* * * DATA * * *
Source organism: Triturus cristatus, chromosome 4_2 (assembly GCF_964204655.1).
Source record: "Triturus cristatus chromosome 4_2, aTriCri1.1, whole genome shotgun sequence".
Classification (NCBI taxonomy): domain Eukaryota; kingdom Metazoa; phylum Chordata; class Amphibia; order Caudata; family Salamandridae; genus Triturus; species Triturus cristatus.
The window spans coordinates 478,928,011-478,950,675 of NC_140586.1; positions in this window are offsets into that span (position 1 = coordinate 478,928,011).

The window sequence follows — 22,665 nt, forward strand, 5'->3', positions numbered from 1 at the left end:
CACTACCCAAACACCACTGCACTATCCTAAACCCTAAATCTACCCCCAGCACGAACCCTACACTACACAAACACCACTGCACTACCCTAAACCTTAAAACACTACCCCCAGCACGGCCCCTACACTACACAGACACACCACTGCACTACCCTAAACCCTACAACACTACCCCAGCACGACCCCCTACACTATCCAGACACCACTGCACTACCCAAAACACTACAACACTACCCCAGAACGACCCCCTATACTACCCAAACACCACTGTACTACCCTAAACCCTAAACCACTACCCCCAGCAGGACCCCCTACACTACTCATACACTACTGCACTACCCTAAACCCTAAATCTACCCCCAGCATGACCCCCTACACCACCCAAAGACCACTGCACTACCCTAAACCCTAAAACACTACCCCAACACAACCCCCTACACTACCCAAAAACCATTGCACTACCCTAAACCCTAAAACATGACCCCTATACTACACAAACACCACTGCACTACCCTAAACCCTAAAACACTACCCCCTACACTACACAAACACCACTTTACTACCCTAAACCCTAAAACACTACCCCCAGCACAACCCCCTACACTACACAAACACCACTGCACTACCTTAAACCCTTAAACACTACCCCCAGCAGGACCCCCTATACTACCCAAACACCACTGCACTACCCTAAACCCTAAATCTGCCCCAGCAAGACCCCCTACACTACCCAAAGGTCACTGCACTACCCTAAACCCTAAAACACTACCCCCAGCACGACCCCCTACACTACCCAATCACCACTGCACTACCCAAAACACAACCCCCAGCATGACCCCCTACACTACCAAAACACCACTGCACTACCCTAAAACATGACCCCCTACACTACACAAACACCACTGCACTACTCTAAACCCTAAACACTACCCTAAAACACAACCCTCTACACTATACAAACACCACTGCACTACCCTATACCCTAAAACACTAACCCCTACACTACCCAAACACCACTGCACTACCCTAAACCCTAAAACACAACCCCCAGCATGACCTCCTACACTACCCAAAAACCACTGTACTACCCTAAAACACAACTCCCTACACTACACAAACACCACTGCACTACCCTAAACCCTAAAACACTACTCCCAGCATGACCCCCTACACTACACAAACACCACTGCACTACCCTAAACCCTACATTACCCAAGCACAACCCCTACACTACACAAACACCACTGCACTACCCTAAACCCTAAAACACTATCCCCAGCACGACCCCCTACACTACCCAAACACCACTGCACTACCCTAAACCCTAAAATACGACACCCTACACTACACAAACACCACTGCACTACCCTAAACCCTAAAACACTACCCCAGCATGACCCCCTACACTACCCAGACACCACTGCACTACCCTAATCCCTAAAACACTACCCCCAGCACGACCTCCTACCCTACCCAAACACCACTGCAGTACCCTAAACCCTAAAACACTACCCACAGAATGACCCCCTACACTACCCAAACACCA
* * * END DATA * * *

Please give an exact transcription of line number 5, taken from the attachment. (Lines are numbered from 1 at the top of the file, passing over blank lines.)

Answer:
The window sequence follows — 22,665 nt, forward strand, 5'->3', positions numbered from 1 at the left end: